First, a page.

Monetary Policy Update: The Slow Journey Back To Normal


  • The RBA is in the process of gradually unwinding its ‘unconventional’ policies;
  • Providing the economy remains strong they should be finished that process within 12-18 months; 
  • Financial markets are pricing the first rate hike for H2 2022;
  • That looks early given what the RBA says it is trying to achieve.
  • But the strength of the economy and supply constraints will see rates move sooner than what is currently suggested by the RBA (H1 2023).

The Australian economy has bounced back more sharply than anyone expected. Partly that has been a result of the (generally) good health outcomes. It has reflected the massive fiscal stimulus that the federal and all state governments are still pumping into the economy. The RBA has played its part.

Following the July meeting the RBA took its next (gradual) step in unwinding its ‘unconventional’ (QE, yield curve control, term funding facility) monetary policy support for the economy. We can expect further gradual unwinding of those unconventional measures providing the economy continues to power ahead (which is very likely). Those ‘unconventional’ programs are likely to finish in 12-18 months’ time.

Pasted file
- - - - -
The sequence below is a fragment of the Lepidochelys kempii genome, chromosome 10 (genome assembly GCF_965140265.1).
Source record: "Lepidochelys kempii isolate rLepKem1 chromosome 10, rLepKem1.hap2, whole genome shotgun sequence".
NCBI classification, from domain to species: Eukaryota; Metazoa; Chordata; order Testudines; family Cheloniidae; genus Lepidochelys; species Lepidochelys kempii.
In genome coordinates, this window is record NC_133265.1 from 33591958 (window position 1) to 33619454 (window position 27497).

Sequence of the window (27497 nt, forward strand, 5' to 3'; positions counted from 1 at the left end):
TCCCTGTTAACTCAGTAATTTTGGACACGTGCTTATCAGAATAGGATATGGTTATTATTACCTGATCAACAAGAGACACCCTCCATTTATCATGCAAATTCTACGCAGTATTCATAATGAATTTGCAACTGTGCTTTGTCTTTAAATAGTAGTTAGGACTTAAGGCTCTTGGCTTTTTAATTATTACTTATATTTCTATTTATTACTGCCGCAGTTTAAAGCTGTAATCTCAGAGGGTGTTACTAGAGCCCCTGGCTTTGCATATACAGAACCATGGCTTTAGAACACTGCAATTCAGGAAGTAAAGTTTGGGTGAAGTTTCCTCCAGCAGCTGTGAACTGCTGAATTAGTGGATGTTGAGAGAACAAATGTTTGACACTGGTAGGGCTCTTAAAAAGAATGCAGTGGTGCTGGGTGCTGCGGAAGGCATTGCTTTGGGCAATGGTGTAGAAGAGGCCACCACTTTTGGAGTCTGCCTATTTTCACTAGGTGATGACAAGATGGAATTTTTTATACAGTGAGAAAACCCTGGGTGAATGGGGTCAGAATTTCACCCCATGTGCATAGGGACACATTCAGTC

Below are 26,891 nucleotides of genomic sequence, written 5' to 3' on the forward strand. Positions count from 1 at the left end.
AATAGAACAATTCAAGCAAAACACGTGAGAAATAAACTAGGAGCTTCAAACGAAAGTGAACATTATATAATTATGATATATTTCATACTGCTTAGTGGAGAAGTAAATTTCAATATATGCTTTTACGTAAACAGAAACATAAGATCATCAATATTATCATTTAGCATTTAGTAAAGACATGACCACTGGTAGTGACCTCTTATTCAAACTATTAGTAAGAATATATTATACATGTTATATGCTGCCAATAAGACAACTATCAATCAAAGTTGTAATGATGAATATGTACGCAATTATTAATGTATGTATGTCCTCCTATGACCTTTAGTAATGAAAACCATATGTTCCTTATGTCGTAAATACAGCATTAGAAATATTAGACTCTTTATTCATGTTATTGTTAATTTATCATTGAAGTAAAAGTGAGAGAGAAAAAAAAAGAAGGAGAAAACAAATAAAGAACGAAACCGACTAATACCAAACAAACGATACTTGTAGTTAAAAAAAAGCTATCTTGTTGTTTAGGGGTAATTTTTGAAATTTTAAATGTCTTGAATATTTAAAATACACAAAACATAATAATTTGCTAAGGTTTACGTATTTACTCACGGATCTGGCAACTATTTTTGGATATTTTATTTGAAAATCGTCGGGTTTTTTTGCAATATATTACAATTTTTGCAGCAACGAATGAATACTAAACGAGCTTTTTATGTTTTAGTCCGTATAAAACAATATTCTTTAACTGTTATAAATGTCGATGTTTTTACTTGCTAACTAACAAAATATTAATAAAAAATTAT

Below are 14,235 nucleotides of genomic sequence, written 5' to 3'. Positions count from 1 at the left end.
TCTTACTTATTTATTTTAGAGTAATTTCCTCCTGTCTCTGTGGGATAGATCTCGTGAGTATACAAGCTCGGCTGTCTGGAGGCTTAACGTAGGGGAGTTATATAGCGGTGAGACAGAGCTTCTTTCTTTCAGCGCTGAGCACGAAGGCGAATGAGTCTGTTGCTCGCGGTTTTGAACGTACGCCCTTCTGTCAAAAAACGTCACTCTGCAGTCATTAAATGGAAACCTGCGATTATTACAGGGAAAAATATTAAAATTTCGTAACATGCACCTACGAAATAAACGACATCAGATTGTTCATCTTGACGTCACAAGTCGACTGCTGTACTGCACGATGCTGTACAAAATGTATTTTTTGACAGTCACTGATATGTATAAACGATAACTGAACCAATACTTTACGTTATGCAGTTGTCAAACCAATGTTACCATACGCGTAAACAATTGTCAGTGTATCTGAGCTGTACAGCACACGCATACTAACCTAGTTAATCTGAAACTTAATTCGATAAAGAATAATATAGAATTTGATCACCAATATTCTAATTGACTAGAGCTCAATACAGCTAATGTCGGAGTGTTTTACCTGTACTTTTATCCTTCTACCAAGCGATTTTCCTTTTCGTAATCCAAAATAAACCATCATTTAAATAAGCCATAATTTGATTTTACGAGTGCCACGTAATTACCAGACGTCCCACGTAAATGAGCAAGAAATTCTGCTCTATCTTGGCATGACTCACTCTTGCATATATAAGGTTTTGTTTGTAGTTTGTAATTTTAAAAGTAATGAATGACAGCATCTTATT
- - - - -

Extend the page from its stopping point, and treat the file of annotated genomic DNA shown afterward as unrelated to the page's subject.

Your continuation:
Only once the ‘unconventional’ programs are finished will interest rates be changed. Financial markets are speculating that the first rate hike could be as early as the second half of next year. That looks early given what inflation outcomes the RBA is saying it is trying to achieve. But my view on the timing of the first move (H1 2023) is earlier than the RBA’s current view.


To read my full update, click here.


We live in interesting times.


Peter Munckton - Chief Economist